Similarly, can you commit to the working hours needed? Does it fit in with your lifestyle? For families and parents to young children, a business which is open during the day and at weekends may not be suitable as they will have parental responsibilities to adhere to. Likewise, a young adult may not wish to start a business which demands working at night and evenings, e.g., starting a taxi business—is this suitable for the young adult party lifestyle?


When you have an idea of the field you would like to be in, learn as much as you can about it, to ensure this is where you really would like to fit.

Network with others in the field already and ask all of the questions: What is it really like in that particular industry? What are the start up costs? What is the competition like? How much time does it take up? What are the benefits and downfalls? Speak and get advice; no question is a silly question, they would have been the same when they had started. You need to ensure it is the right sector for you.

However, a pointer: do not abuse their openness, take their advice and then compete. Use the advice generously.

Interestingly, you may even gain ideas from networking—you may be inspired by someone from the industry, talking about an idea they believe has potential! Always keep your eyes and ears open!

What is already in the market?

It is vital to ensure that your business idea does not already exist.  Doing some market research to see if your idea is demanded, or if people would be interested, is very useful. Similarly, research into what people want, yet currently have no access too, hence identifying gaps is beneficial. If you can offer a unique service which is demanded, then you have a good chance of survival, especially with little competition.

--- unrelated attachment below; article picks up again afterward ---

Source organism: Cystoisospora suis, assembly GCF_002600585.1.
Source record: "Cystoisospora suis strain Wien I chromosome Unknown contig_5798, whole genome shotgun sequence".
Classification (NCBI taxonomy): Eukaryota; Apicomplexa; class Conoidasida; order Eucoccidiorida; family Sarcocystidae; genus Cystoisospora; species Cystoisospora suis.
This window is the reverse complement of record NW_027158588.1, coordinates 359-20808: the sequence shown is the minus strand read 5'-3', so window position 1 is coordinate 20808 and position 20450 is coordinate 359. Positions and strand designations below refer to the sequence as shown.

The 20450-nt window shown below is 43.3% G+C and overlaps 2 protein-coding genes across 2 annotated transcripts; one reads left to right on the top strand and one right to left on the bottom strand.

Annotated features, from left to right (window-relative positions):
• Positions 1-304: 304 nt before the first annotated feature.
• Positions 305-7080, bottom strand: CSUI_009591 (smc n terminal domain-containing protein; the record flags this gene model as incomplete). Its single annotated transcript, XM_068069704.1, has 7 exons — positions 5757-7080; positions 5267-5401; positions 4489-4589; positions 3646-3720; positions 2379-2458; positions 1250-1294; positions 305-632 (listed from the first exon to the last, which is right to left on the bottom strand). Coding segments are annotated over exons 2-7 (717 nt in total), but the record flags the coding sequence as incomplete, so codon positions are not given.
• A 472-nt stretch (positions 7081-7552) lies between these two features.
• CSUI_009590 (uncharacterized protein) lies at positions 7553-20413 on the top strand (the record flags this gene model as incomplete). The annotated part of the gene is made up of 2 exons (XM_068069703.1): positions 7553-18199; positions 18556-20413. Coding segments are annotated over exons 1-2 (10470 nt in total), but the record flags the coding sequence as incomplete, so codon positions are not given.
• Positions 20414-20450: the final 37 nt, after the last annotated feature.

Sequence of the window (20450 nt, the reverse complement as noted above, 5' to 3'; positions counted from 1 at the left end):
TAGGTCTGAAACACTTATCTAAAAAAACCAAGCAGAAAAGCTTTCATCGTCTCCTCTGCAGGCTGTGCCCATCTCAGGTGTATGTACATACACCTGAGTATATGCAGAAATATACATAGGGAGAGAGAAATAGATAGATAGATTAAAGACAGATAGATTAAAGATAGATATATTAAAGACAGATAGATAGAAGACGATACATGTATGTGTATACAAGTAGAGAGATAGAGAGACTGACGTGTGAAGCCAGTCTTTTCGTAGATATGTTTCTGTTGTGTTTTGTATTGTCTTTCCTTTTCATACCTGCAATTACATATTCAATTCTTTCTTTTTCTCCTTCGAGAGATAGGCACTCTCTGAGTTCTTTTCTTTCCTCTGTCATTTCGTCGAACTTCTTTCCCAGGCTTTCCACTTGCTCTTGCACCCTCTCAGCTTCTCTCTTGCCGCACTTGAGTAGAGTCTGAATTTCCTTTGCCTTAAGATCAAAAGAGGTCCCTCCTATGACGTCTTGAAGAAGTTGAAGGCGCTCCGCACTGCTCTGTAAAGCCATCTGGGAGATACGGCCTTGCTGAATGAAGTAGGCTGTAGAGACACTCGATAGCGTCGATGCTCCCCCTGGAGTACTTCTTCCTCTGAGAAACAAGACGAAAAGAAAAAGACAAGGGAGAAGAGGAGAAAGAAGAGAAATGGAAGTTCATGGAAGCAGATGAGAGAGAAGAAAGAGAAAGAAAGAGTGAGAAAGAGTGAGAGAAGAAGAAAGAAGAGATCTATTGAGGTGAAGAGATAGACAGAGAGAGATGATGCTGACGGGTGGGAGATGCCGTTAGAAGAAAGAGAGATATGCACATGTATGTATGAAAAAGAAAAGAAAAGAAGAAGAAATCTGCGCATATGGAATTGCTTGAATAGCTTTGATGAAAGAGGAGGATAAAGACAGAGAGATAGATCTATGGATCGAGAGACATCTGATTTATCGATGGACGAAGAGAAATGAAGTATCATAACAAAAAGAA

Also, assess what consumer habits are currently. For example, we are currently seeing a preference for online-retailing due to its convenience; would starting a new retail high street shop be a good idea? Or would it be better to open an e-commerce store? Get to know the trends and use them to your benefit!

What competition is there? Can you be similar but different? Do you intend on imitating?

Interestingly, it is also important to recognize the areas of the business environment which are struggling. Which sectors are not seeing any growth? Has there been any patterns of insolvency? For example, at the current moment, we are seeing many retail stores close.

All of the above factors are essential to consider. It takes time to start your own business, so you must commit and put in the effort to see if the type of business is right for you. So, get thinking…Make it happen and own the business you have always dreamed of.

Published: July 11, 2019

Trending Articles

Stay up to date with

Rebecca Dunne

Rebecca Dunne is a University of Hertfordshire Management Undergraduate and the freelance writer for KSA Group, who are Licensed Insolvency Practitioners in the UK, established in 2000. KSA Group run www.companyrescue.co.uk which contains over 2000 pages of useful information for struggling businesses.

Related Articles